The central argument in 78 begins with an insistence that the might of an independent judiciary, supposedly so scary, is chimerical. The judicial branch won't really be equal to the other two, Hamilton assures his readers; unlike Congress, it can't create laws, and it has to rely on the presidency to enforce rulings. If the branch can become fearsome only in collaboration with another branch, all the more reason for separating it. A court this weak can never make itself superior to the legislature. Having tiptoed up to the land mine--the court's controversial power to set aside legislative acts--Hamilton tells his readers there's nothing to see there. He conjures a hypothetical scenario in which Congress passes an act undermining due process of law itself: an ex post facto law or bill of attainder, old legal tricks of arbitrary power loathed axiomatically by readers of the liberty literature. Who but the federal courts, Hamilton asks, would be in a position to push Congress back within constitutional bounds? Such a role would in no way set the court above Congress: "The power of the people"--the Constitution itself--"is superior to both." So even in instances where this weakling court must flex its muscles, it can act only as an intermediary.

Hamilton has deftly dispelled fears. His judiciary is gasping for life in those areas where readers would be hypersensitive to arbitrary power and no more than an intermediary whenever invigorated temporarily for the sole purpose of preserving constitutionality. He now dangles before his audience certain potencies that he says have nothing to do with constitutionality. He notes, first, that an independent judiciary would stifle "legislative encroachments." His audience would read that term as referring to legislation benefiting debtors, artisans, and poor farmers at the expense of property.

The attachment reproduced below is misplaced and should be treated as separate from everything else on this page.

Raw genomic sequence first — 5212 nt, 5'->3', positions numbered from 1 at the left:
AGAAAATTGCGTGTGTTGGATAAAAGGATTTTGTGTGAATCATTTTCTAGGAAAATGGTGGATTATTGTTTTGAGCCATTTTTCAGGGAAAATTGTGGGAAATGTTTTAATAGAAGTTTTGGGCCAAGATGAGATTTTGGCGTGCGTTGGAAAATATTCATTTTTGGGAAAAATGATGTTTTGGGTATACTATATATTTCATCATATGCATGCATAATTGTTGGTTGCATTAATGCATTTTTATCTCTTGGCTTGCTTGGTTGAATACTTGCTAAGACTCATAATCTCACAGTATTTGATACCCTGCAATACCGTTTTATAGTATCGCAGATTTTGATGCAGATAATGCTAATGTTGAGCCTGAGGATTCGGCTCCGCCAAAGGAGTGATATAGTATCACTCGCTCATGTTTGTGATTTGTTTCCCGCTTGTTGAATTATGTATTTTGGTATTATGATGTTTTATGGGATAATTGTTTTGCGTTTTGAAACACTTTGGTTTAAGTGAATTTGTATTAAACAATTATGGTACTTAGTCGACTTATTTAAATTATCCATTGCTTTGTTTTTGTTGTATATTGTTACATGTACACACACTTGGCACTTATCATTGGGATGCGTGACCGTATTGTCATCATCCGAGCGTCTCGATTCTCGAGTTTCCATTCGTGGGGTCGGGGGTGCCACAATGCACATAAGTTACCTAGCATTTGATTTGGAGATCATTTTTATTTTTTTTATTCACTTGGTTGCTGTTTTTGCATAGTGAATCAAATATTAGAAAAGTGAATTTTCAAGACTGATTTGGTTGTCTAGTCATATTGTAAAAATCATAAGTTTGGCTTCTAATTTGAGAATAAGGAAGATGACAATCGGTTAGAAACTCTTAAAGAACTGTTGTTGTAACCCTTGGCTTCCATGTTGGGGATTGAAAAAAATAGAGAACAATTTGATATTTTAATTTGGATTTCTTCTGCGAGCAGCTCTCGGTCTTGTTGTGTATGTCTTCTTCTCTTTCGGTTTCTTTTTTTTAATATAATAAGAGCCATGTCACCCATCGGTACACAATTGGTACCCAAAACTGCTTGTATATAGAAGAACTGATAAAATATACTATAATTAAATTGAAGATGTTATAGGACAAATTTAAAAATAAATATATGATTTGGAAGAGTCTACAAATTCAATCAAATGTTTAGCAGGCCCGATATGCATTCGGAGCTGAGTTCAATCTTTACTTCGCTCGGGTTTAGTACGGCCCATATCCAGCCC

Employing the favored language of his class for describing social agitation, Hamilton asserts that an independent judiciary will mitigate:

those ill humors, which the arts of designing men, or the influence of particular conjunctures, sometimes disseminate among the people themselves, and which, though they speedily give place to better information, and more deliberate reflection, have a tendency, in the meantime, to occasion dangerous innovations in the government, and serious oppressions of the minor party in the community.

By dangerous innovations and serious oppressions he means populist fiscal laws; by the minor party he means the well-propertied. And he casts this judicial power to keep a stirred-up people down as the gift that keeps on giving. A legislature whose populist laws are repeatedly voided, Hamilton predicts, will give up even trying to pass them. That's a vision the elites of New York could get behind. Hamilton reminds them that all virtuous, disinterested, considerate people--them--are aware of the deleterious effects on stability and virtue of the bad spirit irresponsibly aroused by demagogues in an otherwise reasonable people. An independent judiciary can obstruct that spirit--elites called it both "the mob" and "the democracy"--and even crush it altogether via the rule of law.

Everybody knows, at least on reflection, that Hamilton, Adams, and their colleagues weren't democrats and egalitarians. The question is why today's embattled liberalism, seeking protection for essential American institutions promoting equality and democracy, lauds Hamilton's arguments for the legal suppression of equality and democracy. Just technically, most of 78 is immaterial at best to liberal hope and success. Blocking the attempted Muslim ban and the rescinding of DACA rely on a judicial power to check not Congress but the executive; in 78, Hamilton, a promoter of executive strength, only barely alludes to that power. Expanding equality came about in the twentieth century through the federal courts' power to set aside oppressive state laws. In 78, Hamilton didn't mention that power, referring only to potential excesses of Congress.

It is the conservatism of the Founding that enables us to defend the Republic from the progressivism of a Donald or a Bernie.
Posted by at April 7, 2018 6:35 AM